Today Choose Life, the national strategy to prevent suicide, is highlighting its campaign Read Between the Lines, as part of Suicide Prevention Week.
Last year, more than 100 people took their own lives in the city.
The campaign urges people to act if they are worried about someone, such as a friend, family member or workmate.
It aims to assure people that asking a person about what is troubling them can make a positive difference and could help save their life.
The week-long campaign coincides with World Suicide Prevention Day on Tuesday which will be marked in Glasgow by a candlelit celebration of life at Campbell House in Gartnavel Royal Infirmary at 1pm.
It targets men and women who are more likely to be in contact with people most at risk of suicide - men aged between 30 and 59.
Statistics show around three-quarters of suicides have been men in every year since 1990.
Community-based stress service Lifelink has launched a film called Still In Our Hearts about suicide bereavement to coincide with Suicide Prevention Week.
Produced as part of the Bereaved by Suicide pilot programme, led by Lifelink for the North East Glasgow Suicide Prevention Forum, the film explores the challenges faced by people who have lost family members or friends to suicide.
Just over a year ago Caitlin, from North Glasgow lost her sister Samantha, 38, to suicide. She had cared for Samantha, who had a history of mental health problems, and after her death she found herself in a spiral of grief.
In the past Lifelink had helped her with health problems and she approached the service for help around 10 weeks after her sister's death.
She took part in a group therapy programme for people who had been affected by suicide.
Caitlin said: "After she died I would be crying all the time and I wasn't coping and I didn't like that because I always thought of myself as being able to cope.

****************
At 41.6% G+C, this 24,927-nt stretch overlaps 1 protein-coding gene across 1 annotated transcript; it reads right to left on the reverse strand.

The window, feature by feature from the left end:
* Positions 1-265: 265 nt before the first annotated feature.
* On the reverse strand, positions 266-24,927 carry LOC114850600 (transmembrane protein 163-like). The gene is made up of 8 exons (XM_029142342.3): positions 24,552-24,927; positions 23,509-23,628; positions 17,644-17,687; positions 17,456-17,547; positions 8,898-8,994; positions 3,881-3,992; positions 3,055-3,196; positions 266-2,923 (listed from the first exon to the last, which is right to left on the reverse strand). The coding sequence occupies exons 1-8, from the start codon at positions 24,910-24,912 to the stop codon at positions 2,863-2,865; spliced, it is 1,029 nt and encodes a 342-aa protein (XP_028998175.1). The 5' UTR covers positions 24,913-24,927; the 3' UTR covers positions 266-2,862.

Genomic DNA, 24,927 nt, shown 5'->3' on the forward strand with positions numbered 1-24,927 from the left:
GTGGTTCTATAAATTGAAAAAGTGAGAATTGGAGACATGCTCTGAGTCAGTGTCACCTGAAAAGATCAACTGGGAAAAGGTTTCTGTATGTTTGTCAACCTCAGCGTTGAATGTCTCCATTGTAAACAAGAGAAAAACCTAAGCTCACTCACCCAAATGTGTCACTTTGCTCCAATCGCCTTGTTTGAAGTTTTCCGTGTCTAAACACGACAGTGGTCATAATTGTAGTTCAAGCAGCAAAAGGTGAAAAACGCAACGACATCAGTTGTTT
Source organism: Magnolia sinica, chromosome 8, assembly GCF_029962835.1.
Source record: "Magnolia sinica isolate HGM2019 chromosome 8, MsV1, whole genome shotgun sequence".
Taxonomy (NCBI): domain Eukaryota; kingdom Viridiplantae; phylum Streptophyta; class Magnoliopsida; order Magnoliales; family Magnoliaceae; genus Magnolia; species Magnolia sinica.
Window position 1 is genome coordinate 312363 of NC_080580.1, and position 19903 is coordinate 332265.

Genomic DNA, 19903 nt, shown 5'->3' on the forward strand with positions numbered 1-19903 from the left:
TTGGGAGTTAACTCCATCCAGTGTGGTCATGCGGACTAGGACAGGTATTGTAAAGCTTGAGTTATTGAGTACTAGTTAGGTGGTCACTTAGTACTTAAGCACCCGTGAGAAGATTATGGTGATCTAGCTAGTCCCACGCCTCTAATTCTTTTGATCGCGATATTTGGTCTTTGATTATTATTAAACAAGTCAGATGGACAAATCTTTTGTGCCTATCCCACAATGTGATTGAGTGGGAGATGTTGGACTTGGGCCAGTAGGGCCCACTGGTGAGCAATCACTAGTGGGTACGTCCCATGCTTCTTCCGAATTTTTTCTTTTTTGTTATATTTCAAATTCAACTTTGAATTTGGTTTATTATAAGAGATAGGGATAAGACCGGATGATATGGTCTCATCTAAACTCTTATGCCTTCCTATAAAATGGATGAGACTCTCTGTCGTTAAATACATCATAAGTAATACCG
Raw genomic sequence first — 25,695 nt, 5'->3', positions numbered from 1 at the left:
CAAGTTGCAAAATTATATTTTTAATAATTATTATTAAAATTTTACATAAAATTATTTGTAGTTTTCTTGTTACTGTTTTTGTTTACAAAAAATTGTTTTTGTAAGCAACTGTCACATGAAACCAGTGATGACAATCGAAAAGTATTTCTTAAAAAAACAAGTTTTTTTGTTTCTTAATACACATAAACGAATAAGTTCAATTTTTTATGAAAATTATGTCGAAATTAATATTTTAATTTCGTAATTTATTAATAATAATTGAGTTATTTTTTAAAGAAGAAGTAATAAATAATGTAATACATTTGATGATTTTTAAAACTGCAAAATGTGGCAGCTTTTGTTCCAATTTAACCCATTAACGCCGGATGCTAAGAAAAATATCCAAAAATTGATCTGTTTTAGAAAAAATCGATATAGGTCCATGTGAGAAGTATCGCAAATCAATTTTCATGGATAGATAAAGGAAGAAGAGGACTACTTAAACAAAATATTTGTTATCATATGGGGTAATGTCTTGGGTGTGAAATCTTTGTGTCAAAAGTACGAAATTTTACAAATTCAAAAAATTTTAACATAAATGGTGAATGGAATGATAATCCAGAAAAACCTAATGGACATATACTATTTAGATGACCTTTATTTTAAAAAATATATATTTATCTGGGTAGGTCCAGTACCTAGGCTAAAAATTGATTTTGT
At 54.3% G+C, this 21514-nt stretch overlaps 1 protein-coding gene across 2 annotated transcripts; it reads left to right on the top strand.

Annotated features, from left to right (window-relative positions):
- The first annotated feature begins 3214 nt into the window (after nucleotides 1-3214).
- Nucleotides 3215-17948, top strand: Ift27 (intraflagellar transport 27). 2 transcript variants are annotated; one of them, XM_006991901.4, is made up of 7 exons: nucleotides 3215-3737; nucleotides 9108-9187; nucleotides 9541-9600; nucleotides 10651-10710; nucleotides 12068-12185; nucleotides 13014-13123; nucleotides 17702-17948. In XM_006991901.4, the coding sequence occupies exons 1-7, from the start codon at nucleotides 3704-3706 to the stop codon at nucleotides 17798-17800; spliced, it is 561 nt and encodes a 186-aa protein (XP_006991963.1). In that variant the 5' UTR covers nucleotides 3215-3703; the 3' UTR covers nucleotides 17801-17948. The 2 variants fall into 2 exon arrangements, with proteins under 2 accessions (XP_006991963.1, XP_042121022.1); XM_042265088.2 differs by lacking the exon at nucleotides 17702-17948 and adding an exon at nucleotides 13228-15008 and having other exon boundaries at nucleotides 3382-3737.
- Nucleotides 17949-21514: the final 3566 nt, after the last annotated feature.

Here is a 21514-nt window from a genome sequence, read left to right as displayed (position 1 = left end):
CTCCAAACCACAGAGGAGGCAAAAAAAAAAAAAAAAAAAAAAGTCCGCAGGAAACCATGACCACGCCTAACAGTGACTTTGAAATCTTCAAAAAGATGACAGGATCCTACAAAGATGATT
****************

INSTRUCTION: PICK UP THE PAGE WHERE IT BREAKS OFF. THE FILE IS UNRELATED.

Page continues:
"I didn't know what was wrong with me, I would go for a drive and just sit in the dark somewhere.
"But then it was quite soon after that I went to the support group. It was just life-saving for me."
At the group, Caitlin took part in weekly sessions, including art-based therapy, which allowed her to address her emotions.
She said: "I think I struggled that I was feeling angry at her. You feel bad for feeling angry at her for leaving you but then you have to think what life was like for her.
"She didn't intentionally hurt us, she hurt herself because she was doing this to herself. But it was hard looking in and watching her.
"I think I was probably scared to say I was angry because I thought that sounded bad."
Caitlin is backing the campaign to raise awareness about how suicide can affect families.
She said: "I think a lot of people don't have the support and don't know about it which is why I'm so glad and grateful to have had the support group.
"I do know about people who haven't had it and it might have helped them at the time."
Since the launch of Choose Life in 2002, Scotland's suicide rate has decreased by 18%.
In the past two years, more than 200 social work staff working with young people and homeless people have been trained in suicide prevention techniques.
Every Glasgow school now also has someone trained in these techniques to help staff talk to young people who may be feeling suicidal and link them to support.
Pauline Toner, Choose Life co-ordinator in Glasgow City, said: "Starting a conversation is half the battle.
"You don't need to have an answer to their problems - just be there for them, try to listen carefully without judging, and show that you care."
For more information about Choose Life visit www.glasgow.gov.uk/chooselife.
lSome details have been changed to protect people's identities.